Physical activity is beneficial to all children. Before your child begins a physical activity routine, it is best to consult with a doctor. Seek advice from a professional with knowledge of physical activity and disability. They can provide you with more information about the types and amounts of physical activity that are appropriate for your child’s abilities.
As a parent, you have the ability to influence your child’s attitudes and behaviors toward physical activity. Knowing the suggestions is a good place to start. Encourage your child to engage in 60 minutes or more of physical activity per day, with activities ranging from informal, active play to organized sports.
According to new research, well-designed and delivered online interventions such as ‘exergames’ and smartphone apps can improve physical activity among young people. According to a review study conducted at the University of Birmingham, children and young people in PE lessons responded positively to the use of exergames, which deliver physical activity lessons through games or personalized activities. Physical activity levels increased, but so did emotions, attitudes, and motivations toward physical activity.
With school-age children spending more time in front of screens, the challenge for parents is to assist them in finding physical activities that they enjoy and feel successful doing. According to new research, well-designed and delivered online interventions such as ‘exergames’ and smartphone apps can improve physical activity among young people.Dr. Victoria Goodyear
The study, published in Physical Education and Sport Pedagogy, is one of the first to investigate not only the impact of online interventions on physical behaviors in non-clinical groups of young people, but also the effects of digital mediums on physical activity knowledge, social development, and mental health improvement.
The evidence can be used to inform health and education organizations on how to design online interventions to reach out to and engage young people in physical activity. The authors examined 26 studies of online physical activity interventions. They discovered three major mechanisms at work: gamification, in which participants progress through various levels of achievement; personalization, in which participants received tailored feedback and rewards based on progress; and information, in which participants received educational material or guidance to encourage behavioral change.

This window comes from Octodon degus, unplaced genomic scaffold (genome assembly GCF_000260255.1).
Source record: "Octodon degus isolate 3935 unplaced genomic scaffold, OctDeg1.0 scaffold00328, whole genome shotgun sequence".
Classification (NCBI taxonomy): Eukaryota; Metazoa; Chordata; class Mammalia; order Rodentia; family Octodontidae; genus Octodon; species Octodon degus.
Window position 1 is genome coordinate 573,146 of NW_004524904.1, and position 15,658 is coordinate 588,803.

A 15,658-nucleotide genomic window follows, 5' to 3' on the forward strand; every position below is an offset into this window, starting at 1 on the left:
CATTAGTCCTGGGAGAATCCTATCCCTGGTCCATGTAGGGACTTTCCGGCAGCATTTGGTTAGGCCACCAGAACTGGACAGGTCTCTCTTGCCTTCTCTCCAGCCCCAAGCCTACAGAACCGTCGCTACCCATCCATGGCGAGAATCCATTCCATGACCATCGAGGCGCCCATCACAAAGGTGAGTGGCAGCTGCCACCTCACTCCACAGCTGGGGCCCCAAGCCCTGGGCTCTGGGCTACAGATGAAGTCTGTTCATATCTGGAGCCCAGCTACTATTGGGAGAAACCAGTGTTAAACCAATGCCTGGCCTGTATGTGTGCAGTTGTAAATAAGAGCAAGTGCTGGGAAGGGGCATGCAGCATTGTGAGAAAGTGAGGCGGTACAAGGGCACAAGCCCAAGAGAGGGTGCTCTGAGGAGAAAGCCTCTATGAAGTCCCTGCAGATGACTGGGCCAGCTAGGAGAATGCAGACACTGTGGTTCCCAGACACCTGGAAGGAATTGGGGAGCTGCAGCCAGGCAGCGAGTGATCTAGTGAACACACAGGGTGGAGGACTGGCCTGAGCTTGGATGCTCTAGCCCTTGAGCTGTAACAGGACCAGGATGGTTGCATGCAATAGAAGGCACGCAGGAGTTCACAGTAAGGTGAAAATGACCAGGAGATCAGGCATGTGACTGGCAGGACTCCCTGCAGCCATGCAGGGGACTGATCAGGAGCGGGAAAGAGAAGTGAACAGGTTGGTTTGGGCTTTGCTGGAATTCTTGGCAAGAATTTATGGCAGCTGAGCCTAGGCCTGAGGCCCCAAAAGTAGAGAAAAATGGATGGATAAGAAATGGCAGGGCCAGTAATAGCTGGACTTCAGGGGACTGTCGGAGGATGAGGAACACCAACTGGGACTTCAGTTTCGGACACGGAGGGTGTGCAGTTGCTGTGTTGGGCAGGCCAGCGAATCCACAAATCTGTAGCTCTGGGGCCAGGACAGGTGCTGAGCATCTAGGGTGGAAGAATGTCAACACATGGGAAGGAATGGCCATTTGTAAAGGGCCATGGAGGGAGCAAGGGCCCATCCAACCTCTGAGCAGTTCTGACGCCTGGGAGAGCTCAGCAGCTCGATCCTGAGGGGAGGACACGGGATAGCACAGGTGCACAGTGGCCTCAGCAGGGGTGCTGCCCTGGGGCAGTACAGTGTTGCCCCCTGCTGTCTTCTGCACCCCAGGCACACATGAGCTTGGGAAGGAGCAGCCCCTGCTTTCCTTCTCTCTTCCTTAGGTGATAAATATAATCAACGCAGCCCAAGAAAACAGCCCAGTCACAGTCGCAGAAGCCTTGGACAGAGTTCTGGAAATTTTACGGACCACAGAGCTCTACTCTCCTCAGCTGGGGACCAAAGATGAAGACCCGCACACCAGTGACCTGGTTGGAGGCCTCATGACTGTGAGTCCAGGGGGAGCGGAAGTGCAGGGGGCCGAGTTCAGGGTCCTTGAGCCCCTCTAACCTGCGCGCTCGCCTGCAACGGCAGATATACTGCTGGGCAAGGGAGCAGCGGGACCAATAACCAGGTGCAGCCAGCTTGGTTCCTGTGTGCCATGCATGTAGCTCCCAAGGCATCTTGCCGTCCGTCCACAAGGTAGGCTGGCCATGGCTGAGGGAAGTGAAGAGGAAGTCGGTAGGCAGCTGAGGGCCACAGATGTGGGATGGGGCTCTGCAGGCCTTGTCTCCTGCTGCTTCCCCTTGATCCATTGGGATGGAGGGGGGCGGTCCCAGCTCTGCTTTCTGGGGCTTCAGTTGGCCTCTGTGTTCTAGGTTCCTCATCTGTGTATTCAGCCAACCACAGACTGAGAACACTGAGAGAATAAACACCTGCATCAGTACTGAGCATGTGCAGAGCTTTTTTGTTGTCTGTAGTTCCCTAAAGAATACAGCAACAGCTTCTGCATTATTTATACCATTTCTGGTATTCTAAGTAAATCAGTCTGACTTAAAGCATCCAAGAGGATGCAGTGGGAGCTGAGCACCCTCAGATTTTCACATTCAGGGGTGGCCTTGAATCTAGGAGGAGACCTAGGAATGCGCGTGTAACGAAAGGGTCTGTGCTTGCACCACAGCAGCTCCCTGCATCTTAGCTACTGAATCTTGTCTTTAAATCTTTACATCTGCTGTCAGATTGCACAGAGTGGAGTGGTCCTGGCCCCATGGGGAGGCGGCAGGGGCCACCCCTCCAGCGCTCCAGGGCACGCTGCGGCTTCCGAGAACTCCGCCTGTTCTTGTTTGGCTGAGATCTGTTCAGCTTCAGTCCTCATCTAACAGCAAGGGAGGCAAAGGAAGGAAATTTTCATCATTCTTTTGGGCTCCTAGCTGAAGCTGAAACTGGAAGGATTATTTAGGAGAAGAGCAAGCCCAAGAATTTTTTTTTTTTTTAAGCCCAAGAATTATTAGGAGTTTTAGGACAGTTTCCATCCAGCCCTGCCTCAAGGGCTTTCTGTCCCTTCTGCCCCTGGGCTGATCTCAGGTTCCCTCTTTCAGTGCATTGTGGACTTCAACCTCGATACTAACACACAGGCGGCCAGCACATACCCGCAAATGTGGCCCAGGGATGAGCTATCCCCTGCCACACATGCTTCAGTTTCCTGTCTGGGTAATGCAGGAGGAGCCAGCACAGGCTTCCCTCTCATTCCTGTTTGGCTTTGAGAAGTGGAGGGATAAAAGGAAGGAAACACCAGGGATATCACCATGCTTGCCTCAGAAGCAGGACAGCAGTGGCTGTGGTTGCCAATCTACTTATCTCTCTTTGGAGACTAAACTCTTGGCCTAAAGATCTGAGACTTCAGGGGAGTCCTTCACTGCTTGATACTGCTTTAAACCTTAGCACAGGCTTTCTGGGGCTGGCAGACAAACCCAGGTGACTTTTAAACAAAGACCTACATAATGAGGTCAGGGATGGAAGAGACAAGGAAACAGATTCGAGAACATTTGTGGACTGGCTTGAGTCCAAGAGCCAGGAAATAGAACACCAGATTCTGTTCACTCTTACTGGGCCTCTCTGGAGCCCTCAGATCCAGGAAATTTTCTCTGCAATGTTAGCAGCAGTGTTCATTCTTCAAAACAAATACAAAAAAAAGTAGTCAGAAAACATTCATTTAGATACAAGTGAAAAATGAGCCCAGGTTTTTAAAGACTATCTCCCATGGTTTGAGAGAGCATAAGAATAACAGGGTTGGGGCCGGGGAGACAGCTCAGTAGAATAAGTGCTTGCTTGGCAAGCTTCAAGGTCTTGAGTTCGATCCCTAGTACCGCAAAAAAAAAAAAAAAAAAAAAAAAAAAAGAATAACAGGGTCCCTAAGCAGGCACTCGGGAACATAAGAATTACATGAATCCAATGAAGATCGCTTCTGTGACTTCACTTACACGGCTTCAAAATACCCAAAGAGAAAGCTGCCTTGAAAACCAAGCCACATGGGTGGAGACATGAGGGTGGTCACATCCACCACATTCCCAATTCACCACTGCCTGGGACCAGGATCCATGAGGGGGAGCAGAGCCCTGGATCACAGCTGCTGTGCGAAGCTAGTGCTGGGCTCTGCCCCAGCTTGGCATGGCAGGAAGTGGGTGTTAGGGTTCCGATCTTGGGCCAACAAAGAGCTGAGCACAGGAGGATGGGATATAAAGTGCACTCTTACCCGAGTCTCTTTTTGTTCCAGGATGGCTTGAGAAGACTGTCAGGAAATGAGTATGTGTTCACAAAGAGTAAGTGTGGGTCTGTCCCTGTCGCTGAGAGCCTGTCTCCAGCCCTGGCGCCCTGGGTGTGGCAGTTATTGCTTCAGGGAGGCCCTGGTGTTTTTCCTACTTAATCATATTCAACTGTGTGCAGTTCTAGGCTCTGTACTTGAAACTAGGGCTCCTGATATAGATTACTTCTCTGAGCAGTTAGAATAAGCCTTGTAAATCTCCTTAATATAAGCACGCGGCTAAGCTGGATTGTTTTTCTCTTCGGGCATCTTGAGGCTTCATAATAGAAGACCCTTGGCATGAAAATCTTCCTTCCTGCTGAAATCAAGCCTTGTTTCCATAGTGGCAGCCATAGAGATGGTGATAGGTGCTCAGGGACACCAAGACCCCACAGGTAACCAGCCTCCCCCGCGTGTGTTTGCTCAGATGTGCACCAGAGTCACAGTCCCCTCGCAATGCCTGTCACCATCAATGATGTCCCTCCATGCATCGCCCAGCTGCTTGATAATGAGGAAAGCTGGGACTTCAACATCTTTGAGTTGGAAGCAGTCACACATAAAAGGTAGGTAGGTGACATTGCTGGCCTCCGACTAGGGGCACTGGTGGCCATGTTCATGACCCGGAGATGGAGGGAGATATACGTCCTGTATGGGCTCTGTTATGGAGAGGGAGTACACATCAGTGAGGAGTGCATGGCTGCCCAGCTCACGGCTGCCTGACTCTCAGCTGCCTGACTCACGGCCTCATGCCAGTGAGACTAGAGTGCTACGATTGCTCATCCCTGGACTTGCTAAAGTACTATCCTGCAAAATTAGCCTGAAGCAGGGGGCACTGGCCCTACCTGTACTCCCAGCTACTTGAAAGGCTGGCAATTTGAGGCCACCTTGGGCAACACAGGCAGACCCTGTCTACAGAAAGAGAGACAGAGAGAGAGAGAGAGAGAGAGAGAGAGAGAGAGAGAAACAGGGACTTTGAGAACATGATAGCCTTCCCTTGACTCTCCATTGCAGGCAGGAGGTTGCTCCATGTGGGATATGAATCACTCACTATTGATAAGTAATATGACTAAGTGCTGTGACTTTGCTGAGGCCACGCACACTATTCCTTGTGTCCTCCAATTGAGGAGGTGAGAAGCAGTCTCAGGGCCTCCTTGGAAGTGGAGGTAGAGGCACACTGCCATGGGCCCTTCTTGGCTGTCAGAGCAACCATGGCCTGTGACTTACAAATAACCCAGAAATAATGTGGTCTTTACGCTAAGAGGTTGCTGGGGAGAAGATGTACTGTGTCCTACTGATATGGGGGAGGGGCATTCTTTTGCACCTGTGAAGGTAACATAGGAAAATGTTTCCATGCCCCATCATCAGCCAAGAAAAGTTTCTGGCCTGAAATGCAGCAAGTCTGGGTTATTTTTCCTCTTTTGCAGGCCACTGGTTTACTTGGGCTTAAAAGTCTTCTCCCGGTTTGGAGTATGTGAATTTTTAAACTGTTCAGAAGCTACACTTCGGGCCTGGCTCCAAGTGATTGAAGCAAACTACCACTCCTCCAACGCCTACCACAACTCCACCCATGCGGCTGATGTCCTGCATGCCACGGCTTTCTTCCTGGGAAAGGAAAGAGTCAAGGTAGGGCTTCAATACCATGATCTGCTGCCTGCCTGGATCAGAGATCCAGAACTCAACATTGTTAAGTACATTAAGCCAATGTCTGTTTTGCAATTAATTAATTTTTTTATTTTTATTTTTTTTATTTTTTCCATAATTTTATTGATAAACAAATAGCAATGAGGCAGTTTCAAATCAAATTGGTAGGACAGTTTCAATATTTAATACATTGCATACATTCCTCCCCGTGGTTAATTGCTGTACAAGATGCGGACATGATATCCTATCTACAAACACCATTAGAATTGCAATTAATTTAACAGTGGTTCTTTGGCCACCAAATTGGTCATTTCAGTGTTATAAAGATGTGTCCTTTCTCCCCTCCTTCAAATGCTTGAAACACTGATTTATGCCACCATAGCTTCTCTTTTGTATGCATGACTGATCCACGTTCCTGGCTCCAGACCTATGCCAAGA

The majority of the interventions focused on gamification or personalization, and the majority of studies (70 percent) reported an increase and/or improvement in physical activity outcomes for children and young people who participated in online interventions. Primary school students, in particular, benefited from participation in PE lessons.
With school-age children spending more time in front of screens, the challenge for parents is to assist them in finding physical activities that they enjoy and feel successful doing. Traditional sports such as baseball and basketball can be substituted for martial arts, biking, hiking, and playing outside.
In the early school-age years, when children are learning basic skills and simple rules, there may be only a few athletic standouts. Differences in ability and personality become more apparent as children grow older. Commitment and interest level frequently correlate with ability, which is why it is critical to find an activity that is appropriate for your child. Schedules begin to fill up during these years, but don’t forget to make time for free play.
Dr. Victoria Goodyear of the University of Birmingham’s School of Sport, Exercise, and Rehabilitation Science, the study’s lead author, stated: “We find convincing evidence that PE teachers can use online learning to improve young people’s attitudes and participation in physical activity, particularly those in primary school. There is a real opportunity for the physical education professionals to lead the way in designing meaningful and effective online exercise opportunities, as well as to embed positive approaches to exercise and online games and apps at an early stage.”
Many physical activities can be classified as more than one type of activity. This allows your child to participate in two or even three different types of physical activity in a single day! For example, if your daughter plays basketball and practices with her teammates every day, she is engaging in both vigorous-intensity aerobic activity and bone-strengthening activity. Alternatively, if your daughter participates in gymnastics lessons, she is not only engaging in vigorous-intensity aerobic activity, but she is also engaging in muscle- and bone-strengthening activities! It is simple to fit each type of activity into your child’s schedule; all that is required is familiarity with the Guidelines and the discovery of activities that your child enjoys.